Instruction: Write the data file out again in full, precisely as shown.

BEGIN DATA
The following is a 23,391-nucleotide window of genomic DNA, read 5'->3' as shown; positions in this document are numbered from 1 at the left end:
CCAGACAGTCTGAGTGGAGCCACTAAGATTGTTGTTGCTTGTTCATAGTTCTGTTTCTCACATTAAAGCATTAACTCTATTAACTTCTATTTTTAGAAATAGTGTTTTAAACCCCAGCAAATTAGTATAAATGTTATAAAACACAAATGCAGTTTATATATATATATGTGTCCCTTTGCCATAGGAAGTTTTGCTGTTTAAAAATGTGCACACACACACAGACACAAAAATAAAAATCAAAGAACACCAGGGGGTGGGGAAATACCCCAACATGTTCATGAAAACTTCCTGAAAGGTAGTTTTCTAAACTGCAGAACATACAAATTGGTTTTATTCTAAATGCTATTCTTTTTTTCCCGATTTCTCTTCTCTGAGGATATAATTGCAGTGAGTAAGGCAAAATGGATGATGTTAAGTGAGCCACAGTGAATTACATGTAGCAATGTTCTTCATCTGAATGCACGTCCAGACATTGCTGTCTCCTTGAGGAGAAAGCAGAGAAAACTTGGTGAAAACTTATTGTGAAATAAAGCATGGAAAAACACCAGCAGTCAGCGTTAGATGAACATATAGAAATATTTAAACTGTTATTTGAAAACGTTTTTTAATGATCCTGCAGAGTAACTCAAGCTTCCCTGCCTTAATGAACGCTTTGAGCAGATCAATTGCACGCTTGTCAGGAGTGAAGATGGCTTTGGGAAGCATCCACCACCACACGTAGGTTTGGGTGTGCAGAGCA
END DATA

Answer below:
The following is a 23,391-nucleotide window of genomic DNA, read 5'->3' as shown; positions in this document are numbered from 1 at the left end:
CCAGACAGTCTGAGTGGAGCCACTAAGATTGTTGTTGCTTGTTCATAGTTCTGTTTCTCACATTAAAGCATTAACTCTATTAACTTCTATTTTTAGAAATAGTGTTTTAAACCCCAGCAAATTAGTATAAATGTTATAAAACACAAATGCAGTTTATATATATATATGTGTCCCTTTGCCATAGGAAGTTTTGCTGTTTAAAAATGTGCACACACACACAGACACAAAAATAAAAATCAAAGAACACCAGGGGGTGGGGAAATACCCCAACATGTTCATGAAAACTTCCTGAAAGGTAGTTTTCTAAACTGCAGAACATACAAATTGGTTTTATTCTAAATGCTATTCTTTTTTTCCCGATTTCTCTTCTCTGAGGATATAATTGCAGTGAGTAAGGCAAAATGGATGATGTTAAGTGAGCCACAGTGAATTACATGTAGCAATGTTCTTCATCTGAATGCACGTCCAGACATTGCTGTCTCCTTGAGGAGAAAGCAGAGAAAACTTGGTGAAAACTTATTGTGAAATAAAGCATGGAAAAACACCAGCAGTCAGCGTTAGATGAACATATAGAAATATTTAAACTGTTATTTGAAAACGTTTTTTAATGATCCTGCAGAGTAACTCAAGCTTCCCTGCCTTAATGAACGCTTTGAGCAGATCAATTGCACGCTTGTCAGGAGTGAAGATGGCTTTGGGAAGCATCCACCACCACACGTAGGTTTGGGTGTGCAGAGCA